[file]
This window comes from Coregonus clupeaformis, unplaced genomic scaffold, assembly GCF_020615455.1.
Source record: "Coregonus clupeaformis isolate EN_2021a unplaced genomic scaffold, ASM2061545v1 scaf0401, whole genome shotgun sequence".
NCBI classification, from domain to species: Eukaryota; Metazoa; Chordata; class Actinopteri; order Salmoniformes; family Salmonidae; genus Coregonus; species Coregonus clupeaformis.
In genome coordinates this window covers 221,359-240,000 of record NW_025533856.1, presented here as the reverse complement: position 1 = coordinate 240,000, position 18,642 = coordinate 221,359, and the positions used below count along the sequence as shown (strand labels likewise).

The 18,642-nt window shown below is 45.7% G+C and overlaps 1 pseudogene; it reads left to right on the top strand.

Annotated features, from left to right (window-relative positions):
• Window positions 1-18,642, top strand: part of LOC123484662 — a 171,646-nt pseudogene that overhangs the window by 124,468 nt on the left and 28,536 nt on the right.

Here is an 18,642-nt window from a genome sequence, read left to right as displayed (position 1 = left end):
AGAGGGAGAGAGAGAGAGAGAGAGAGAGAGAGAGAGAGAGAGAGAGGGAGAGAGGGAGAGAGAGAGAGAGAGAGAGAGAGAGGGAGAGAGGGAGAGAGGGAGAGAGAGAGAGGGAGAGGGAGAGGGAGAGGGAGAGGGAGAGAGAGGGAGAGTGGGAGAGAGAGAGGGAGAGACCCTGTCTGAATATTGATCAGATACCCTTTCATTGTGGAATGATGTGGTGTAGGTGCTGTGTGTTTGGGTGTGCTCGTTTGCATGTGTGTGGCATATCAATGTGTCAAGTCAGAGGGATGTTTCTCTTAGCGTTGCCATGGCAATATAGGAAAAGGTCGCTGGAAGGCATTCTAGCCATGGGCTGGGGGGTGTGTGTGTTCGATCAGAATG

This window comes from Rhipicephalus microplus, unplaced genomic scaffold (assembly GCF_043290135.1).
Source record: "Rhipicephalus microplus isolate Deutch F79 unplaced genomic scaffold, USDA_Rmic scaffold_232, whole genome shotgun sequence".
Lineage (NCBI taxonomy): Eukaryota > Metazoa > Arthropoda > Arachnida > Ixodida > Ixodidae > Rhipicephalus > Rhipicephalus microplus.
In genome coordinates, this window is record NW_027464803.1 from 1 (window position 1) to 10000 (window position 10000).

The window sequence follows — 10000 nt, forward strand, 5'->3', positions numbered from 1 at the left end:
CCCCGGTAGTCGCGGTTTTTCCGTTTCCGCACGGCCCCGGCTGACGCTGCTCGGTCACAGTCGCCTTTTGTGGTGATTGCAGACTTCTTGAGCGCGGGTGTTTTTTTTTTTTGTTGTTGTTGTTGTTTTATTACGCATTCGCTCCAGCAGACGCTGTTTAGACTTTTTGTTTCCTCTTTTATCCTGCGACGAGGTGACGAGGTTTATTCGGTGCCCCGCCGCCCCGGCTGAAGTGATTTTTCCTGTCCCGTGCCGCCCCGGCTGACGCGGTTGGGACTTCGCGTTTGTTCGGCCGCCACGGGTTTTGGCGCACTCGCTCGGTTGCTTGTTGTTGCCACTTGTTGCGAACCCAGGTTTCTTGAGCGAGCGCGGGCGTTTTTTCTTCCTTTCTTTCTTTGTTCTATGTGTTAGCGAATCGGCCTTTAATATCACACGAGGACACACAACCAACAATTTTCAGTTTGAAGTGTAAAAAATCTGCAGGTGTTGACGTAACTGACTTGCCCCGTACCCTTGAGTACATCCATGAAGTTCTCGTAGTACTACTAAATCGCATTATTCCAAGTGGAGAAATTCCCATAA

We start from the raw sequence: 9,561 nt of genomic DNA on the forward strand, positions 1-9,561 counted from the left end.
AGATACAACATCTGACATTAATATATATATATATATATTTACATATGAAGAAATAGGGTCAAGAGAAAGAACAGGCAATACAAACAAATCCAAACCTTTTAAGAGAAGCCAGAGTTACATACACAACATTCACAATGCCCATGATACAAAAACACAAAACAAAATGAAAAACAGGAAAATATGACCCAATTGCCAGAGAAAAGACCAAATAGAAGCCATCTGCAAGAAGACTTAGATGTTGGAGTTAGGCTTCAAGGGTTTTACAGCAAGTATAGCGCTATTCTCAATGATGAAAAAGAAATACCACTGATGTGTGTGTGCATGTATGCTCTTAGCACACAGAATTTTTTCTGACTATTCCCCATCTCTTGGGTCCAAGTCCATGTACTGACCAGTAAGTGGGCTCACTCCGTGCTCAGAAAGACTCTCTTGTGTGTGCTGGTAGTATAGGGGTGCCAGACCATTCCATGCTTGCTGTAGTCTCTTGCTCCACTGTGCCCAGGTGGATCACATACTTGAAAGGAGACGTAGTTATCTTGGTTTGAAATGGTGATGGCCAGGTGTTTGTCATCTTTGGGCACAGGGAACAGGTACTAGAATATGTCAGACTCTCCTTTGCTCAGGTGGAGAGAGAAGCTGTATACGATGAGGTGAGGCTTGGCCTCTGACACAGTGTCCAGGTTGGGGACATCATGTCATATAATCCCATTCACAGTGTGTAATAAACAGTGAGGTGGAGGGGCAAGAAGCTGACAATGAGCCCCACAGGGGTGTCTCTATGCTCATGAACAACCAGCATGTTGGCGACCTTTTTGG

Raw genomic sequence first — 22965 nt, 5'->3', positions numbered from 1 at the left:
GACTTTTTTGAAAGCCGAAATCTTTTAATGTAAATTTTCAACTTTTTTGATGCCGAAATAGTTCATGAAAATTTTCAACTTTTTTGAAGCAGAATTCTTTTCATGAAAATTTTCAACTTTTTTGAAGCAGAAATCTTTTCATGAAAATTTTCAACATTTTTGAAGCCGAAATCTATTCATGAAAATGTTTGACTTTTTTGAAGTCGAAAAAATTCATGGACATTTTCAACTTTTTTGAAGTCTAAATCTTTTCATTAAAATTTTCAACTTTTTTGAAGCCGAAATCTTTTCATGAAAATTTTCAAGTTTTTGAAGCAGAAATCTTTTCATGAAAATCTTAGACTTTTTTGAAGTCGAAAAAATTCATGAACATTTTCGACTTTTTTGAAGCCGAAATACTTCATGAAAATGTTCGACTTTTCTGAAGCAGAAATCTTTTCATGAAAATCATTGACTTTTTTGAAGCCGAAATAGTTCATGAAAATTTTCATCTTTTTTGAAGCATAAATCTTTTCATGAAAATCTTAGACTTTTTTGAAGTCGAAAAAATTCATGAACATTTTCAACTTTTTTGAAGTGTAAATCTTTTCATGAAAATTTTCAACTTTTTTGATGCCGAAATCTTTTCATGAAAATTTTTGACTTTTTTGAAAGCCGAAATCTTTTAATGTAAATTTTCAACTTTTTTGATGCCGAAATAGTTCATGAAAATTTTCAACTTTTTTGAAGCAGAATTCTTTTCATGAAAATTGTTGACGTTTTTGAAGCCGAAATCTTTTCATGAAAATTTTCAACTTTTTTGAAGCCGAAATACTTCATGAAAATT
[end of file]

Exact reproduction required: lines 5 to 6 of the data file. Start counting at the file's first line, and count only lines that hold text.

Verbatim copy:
The 18,642-nt window shown below is 45.7% G+C and overlaps 1 pseudogene; it reads left to right on the top strand.

Annotated features, from left to right (window-relative positions):